Oct 31 2006

What Schools Must Consider While Building A One-To-One Computing Environment

The Bandwidth Crisis

Think like a current-day fifth-grader for a moment. Would you rather crack open a textbook and read about hurricanes or log onto the Web and track a storm in progress?

Most fifth-graders would probably opt for the latter. But if the class gets stuck watching an hourglass tick away as a Web page slowly loads, the excitement will quickly fade — along with precious classroom time.

Too often, the old cliché about too much of a good thing rings true when it comes to technology in schools. As more districts move toward one-to-one computing environments, they’re learning that buying the machines is just step one in a complex process. As Wylie Wong reports on Page 28, without a robust wireless infrastructure, online response times lag, classes slow down and technology gets a bad name.

Before implementing a one-to-one computing environment, schools need to think about professional development, bandwidth, standards and a host of related issues, says Tom Greaves, chairman of The Greaves Group, which, along with The Hayes Connection, recently released “America’s Digital Schools 2006,” a survey forecasting the future of digital schools. “There’s literally a thousand issues, and any one of them can kill you,” he warns.

But, he adds, there are four key steps that districts can take to increase their chances for success:

First, determine your district’s current and future bandwidth needs. Jeanne Hayes, president of The Hayes Group, suggests creating a checklist illustrating where the district expects to be in three years and in five years. How many students? How many computers? What types of technology activities will be incorporated into the curricula?

Once districts get a handle on their bandwidth needs, they can move to step two: designing their wireless networks. A classroom that regularly downloads streaming video probably should have a dedicated access point, whereas neighboring classrooms that use low-bandwidth applications can probably share an access point.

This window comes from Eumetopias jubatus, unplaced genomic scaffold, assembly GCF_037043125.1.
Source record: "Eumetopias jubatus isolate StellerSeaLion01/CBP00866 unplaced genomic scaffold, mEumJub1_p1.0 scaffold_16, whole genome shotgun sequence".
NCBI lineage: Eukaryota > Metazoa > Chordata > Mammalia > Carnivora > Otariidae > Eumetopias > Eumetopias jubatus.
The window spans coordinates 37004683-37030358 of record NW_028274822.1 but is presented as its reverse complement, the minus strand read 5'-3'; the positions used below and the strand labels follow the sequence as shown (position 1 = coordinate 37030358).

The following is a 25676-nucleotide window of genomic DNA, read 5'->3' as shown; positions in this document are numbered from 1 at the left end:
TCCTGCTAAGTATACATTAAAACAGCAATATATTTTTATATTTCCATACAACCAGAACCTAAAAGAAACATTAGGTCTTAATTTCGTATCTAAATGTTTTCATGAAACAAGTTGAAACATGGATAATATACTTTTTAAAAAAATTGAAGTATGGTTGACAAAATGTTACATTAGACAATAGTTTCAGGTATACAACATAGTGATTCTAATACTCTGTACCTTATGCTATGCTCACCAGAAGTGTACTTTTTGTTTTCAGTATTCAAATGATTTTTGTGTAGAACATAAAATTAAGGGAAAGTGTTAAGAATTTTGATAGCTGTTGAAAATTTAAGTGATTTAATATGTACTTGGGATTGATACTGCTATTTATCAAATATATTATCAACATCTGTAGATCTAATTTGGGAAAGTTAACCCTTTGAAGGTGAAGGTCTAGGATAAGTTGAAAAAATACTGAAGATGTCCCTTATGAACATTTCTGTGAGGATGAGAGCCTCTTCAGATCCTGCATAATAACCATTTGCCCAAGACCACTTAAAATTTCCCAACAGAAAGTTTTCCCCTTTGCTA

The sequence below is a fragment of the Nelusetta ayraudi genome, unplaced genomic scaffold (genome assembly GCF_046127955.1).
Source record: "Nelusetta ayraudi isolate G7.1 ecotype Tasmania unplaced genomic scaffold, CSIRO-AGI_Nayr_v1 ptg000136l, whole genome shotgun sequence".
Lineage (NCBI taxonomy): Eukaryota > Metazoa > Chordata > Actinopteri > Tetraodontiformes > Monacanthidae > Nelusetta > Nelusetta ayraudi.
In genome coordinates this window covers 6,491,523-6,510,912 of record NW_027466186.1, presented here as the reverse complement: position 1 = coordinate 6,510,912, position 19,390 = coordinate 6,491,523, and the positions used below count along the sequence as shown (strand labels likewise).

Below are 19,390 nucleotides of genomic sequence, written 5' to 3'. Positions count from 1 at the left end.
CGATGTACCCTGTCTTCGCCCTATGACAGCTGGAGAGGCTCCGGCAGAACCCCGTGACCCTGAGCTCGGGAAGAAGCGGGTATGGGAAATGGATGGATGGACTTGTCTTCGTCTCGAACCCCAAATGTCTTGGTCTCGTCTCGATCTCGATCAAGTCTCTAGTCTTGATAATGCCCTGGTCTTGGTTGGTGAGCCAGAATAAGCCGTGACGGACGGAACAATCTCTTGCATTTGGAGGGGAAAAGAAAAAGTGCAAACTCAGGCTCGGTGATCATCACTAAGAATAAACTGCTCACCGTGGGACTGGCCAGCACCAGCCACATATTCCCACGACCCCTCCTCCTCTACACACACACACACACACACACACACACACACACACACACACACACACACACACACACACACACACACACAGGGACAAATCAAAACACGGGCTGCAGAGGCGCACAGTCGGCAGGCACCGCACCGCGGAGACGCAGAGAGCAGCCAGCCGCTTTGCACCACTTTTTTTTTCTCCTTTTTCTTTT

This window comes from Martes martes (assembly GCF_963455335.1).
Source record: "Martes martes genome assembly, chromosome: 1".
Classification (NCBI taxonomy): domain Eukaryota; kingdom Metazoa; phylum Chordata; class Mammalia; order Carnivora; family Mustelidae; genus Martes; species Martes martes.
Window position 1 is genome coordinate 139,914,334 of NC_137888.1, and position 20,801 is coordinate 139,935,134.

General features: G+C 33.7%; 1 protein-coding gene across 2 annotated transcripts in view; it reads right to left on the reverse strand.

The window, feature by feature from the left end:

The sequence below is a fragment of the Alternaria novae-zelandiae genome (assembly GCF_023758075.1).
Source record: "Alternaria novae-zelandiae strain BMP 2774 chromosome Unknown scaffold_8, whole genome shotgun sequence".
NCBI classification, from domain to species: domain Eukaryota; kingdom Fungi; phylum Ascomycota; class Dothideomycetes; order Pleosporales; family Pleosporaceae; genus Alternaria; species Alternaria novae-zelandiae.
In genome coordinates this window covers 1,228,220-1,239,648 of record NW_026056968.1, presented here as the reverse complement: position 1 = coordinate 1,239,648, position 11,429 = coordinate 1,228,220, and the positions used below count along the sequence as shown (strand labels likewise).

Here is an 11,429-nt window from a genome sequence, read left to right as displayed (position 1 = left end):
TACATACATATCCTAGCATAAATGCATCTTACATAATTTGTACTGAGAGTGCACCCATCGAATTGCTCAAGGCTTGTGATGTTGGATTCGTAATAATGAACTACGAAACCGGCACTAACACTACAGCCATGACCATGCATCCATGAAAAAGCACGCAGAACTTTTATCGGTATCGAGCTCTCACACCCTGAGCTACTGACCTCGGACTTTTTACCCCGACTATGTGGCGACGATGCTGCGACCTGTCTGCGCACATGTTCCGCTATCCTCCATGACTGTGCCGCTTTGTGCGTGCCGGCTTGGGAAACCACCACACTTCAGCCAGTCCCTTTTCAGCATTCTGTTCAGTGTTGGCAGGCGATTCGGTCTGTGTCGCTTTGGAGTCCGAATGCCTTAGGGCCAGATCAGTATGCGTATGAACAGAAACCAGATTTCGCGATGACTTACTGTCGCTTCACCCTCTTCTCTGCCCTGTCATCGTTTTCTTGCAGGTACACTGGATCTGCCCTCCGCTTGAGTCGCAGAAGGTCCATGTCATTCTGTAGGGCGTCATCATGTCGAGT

Step three is choosing the right technology. For instance, should your district install 802.11g equipment knowing that the standard is moving toward obsolescence or should it opt for the emerging 802.11n standard, which hasn’t yet been approved? One solution, suggests Greaves, is to buy 802.11g equipment from a vendor that offers automatic upgrades.

The final step is to install a layer of software so that administrators can reset networks, update security and manage Web traffic from a single location rather than going out to 100 access points.

Of course, even the best-laid plans go awry. Once your district has walked through the four steps, you need to test your networks to ensure everything is operational. And since technology is a constant work-in-progress, the information technology department must solicit ongoing advice from teachers on how to improve the infrastructure.

There’s no doubt that building a one-to-one computing environment is hard work. But when students are tracking live hurricanes instead of watching hourglasses, the payoff will be clear.

Chris Rother is group vice president for CDW Government, a leading technology provider to government and education. She is a passionate advocate for enhancing the educational experience with technology.

The Intergalactic Network

Although Al Gore claimed the Internet as his invention, the real credit goes to the Defense Advanced Research Projects Agency, created by the Defense Department after the Soviet Union successfully launched Sputnik in 1957.

Numerous brilliant scientists and researchers participated in this think tank directly or as defense contractors. Most attribute the naming of the Internet to Dr. J.C. Licklider. Licklider called the concept of computer-to-computer communications an “intergalactic network.”

A team of computer scientists toiled for years, and eventually on Oct. 29 at 10:30 pm in 1969, the first electronic data packets were transferred over a 50-kilobit-per-second line on a computer at Stanford in Palo Alto, Calif., to the University of California at Los Angeles.

The Bandwidth Challenge

The nationwide student-to-computer ratio will drop from four-to-one to one-to-one in five years.

In five years, every student will need bandwidth of 40 kilobits per second on average, 13 times today’s requirement.

School districts’ use of digital curriculum materials won’t occur significantly until system access is available 99 percent
of the time. Currently, a large number of districts are “not even close.”